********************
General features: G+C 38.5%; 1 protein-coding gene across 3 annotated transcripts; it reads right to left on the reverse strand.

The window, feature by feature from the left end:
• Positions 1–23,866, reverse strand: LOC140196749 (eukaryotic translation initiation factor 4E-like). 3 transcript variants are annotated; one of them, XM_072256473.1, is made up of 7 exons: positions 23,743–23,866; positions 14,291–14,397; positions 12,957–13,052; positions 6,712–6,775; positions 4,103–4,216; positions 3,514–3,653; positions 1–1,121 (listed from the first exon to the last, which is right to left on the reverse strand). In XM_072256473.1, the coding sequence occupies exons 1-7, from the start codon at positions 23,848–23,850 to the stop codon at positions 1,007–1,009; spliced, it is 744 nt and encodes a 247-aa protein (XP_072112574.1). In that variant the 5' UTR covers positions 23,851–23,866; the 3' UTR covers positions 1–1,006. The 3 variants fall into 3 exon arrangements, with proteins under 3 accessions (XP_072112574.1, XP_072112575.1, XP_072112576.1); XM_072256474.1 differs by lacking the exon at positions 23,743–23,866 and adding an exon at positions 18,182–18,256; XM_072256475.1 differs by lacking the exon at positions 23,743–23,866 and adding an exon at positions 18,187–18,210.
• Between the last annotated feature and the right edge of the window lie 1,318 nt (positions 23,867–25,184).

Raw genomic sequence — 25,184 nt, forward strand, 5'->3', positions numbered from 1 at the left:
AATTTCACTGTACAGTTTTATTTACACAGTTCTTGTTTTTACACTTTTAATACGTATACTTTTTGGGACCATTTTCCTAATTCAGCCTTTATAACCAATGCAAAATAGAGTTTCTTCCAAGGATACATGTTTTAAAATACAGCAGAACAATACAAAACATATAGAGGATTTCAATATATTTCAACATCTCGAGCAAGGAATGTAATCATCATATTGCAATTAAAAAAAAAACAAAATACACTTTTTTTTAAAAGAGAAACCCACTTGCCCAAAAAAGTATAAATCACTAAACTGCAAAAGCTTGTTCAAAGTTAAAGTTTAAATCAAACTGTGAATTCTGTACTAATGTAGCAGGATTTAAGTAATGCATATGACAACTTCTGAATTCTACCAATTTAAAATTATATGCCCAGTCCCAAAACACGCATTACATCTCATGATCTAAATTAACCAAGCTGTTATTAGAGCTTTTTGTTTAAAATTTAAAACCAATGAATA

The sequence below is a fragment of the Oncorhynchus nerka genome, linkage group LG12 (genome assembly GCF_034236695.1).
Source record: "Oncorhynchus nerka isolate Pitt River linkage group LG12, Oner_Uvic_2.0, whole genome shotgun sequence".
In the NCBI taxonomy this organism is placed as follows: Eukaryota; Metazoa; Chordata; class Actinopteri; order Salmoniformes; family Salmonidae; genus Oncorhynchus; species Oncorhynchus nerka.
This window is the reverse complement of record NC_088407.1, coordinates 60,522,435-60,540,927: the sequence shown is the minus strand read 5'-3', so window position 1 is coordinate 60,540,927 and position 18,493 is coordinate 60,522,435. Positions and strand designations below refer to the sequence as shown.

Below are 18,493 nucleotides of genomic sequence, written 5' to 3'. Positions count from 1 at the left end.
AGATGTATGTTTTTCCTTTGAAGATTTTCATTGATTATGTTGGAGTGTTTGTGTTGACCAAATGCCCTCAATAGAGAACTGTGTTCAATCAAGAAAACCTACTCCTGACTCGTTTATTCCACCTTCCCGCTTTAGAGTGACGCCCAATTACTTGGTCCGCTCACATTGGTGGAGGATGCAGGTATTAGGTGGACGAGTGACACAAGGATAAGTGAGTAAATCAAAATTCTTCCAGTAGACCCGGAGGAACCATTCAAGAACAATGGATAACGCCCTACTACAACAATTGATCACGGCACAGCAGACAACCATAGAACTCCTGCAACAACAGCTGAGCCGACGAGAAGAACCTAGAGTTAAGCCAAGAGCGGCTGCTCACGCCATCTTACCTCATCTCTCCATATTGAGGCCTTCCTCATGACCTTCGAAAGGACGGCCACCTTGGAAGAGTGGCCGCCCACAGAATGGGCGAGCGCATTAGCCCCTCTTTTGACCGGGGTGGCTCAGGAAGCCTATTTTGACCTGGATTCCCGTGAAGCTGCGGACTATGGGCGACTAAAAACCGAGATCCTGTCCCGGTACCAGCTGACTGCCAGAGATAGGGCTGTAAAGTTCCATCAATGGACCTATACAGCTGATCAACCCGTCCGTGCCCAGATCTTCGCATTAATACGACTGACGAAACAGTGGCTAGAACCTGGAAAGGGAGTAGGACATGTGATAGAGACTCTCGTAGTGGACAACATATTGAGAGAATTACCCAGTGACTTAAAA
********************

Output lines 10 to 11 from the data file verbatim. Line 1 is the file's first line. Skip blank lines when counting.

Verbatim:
This window is the reverse complement of record NC_088407.1, coordinates 60,522,435-60,540,927: the sequence shown is the minus strand read 5'-3', so window position 1 is coordinate 60,540,927 and position 18,493 is coordinate 60,522,435. Positions and strand designations below refer to the sequence as shown.

Below are 18,493 nucleotides of genomic sequence, written 5' to 3'. Positions count from 1 at the left end.